Republican Lawmakers Are Challenging Trump More Often, But They Won't Abandon Him Until His Base Does

President Donald Trump is engulfed in a firestorm of controversy as he faces an impeachment inquiry over his conduct with Ukraine and the blowback from his decision to withdraw US military presence from Syria — but Republicans in Congress are unlikely to turn on Trump until his base does. 

Over the weekend, Trump ultimately scrapped a controversial plan to host the 2020 G-7 summit at one of his company's properties, the Trump National Doral Resort in Miami, following serious blowback from both Democrats and even some Republicans in Congress who were "tired of defending him," the Washington Post reported. 

While the pushback on Trump could signal cracks in GOP senators' support for all of Trump's actions, it doesn't necessarily mean that all criticism holds equal weight, or that they'll be more likely to convict him in the Senate. 

Both a political historian and a veteran GOP strategist interviewed by Insider said while Republicans may publicly push back on Trump on certain issues, their fate is ultimately tied to his — and a vote to convict could usher not just the end of Trump's presidency, but their careers as well. 

Veteran Republican political strategist, Ford O'Connell agreed, telling Insider in a Friday phone interview that Republicans in the Senate who disagree with the way Trump went about the Syria withdrawal don't necessarily disagree with Trump's overall foreign policy — or that the US's overall strategy in Syria will be an inflection point in the election.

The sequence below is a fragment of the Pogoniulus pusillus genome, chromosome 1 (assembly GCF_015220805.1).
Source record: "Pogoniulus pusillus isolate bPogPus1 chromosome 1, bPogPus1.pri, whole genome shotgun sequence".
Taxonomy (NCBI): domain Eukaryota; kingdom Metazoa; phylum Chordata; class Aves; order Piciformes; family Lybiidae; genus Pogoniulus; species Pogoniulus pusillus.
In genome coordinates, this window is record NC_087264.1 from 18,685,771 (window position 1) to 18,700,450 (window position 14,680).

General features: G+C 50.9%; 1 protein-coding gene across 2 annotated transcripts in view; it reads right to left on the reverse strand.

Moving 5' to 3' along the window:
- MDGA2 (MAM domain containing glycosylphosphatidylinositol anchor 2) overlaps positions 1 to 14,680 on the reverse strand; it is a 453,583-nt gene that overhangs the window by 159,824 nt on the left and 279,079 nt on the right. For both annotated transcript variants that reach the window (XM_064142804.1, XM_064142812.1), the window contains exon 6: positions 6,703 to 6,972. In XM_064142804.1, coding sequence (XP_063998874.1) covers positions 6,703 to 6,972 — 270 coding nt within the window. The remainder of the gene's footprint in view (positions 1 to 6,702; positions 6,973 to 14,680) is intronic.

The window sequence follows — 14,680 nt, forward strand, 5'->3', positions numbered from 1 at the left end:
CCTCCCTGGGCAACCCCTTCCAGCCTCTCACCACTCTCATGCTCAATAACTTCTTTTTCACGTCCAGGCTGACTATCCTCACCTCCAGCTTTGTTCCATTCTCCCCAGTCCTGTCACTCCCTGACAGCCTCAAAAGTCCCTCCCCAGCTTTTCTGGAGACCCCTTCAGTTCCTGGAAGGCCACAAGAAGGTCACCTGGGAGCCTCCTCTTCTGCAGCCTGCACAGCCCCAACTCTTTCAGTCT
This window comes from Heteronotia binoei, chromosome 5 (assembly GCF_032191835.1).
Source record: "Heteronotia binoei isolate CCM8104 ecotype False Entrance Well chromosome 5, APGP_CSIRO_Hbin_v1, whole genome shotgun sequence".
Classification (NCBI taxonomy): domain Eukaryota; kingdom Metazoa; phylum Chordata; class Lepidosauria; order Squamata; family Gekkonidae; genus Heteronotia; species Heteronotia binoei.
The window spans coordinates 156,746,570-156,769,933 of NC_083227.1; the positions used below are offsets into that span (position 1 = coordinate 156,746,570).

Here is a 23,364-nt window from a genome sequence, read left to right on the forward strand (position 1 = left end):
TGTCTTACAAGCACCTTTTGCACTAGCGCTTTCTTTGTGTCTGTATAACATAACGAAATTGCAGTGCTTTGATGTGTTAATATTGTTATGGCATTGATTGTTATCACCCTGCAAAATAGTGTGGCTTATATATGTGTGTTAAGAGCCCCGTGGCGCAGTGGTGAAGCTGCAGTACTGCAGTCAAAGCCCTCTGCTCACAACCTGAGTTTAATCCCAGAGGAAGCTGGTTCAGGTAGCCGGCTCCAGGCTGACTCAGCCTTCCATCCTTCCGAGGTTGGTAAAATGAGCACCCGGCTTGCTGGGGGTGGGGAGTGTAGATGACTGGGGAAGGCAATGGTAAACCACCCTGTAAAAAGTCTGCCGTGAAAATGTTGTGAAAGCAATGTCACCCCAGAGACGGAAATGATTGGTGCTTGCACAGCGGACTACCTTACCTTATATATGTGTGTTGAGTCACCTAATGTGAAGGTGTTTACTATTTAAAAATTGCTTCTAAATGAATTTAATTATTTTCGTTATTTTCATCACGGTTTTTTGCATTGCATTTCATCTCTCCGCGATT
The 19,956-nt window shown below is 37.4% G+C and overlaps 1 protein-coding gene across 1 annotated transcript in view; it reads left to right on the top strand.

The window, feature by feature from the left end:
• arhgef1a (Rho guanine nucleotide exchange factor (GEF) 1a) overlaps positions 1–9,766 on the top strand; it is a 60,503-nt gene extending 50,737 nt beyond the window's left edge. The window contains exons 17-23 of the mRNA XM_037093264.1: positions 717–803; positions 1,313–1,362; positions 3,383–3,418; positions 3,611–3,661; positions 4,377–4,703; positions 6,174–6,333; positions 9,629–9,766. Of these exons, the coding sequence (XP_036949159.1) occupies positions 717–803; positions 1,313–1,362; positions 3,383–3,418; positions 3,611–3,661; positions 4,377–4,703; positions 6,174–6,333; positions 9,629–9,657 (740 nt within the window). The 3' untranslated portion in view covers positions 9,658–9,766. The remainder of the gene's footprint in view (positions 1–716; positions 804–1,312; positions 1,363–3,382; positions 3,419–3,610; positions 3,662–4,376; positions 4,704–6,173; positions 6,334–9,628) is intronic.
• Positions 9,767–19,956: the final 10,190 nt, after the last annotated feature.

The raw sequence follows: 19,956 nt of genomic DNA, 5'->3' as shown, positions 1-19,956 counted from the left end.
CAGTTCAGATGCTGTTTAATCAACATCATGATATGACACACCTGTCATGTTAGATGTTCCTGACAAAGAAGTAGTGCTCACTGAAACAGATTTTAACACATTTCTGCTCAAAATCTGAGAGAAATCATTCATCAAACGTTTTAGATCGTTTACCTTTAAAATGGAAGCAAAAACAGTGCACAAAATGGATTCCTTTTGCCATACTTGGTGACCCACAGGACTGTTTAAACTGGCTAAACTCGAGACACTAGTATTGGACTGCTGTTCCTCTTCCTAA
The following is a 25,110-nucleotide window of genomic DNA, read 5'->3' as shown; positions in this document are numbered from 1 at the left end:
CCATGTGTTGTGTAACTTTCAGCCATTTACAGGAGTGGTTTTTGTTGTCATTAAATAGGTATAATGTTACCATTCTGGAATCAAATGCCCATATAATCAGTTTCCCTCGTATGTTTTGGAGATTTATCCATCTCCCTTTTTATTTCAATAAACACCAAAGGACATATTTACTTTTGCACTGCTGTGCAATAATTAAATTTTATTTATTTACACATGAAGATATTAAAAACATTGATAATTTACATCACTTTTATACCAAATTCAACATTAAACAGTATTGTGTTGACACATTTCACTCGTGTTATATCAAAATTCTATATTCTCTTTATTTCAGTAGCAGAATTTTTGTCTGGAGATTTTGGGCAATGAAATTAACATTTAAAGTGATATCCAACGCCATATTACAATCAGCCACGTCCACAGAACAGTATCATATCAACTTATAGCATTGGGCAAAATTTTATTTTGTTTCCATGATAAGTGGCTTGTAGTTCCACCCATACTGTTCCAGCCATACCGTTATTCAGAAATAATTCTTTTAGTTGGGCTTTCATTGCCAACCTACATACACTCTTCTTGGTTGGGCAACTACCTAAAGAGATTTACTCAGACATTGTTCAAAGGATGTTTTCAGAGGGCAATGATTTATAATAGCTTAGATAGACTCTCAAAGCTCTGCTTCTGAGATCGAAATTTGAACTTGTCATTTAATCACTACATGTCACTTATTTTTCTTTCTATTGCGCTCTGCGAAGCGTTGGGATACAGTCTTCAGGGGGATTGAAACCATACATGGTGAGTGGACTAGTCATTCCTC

"He's challenging Republican orthodoxy. He's not necessarily challenging the two parties and frankly, most Democrats and independents agree with him that we should be very careful about how we go there," O'Connell said of Syria, adding, "the Democrats aren't real thrilled about going overseas, even against ISIS."

As Axios previously reported, Trump currently benefits from a big "red wall" of 36 GOP senators from states where Trump's approval rating swings more favorably. Fifteen of those senators are up for reelection in 2020, and an additional 10 senators represent states where Trump's approval rating is underwater but are not up for reelection next year. 

As O'Connell pointed out, the 2016 election saw record low ticket-splitting of voters backing Trump but voting for a Democratic Senate candidate. In every state that Trump won with a concurrent Senate race, the Republican candidate for Senate also won — further evidence that totally rejecting Trump would be a political death sentence for many. 

"Their political livelihood is tied to Trump. So barring some enormous smoking gun that we do not yet have — and despite the chirping of Mitt Romney — they are not as it is known right now going to go against the president," O'Connell said of vulnerable Republicans in the Senate. 

"Giving up on Trump over impeachment without some bombshell is a mistake. So the best thing that Republicans can do is make the case that this is a partisan exercise to appease a rabid base," O'Connell said. "If they make that case, they're going to be able to have the best chance to survive."

Read more from Grace Panetta at Business Insider 

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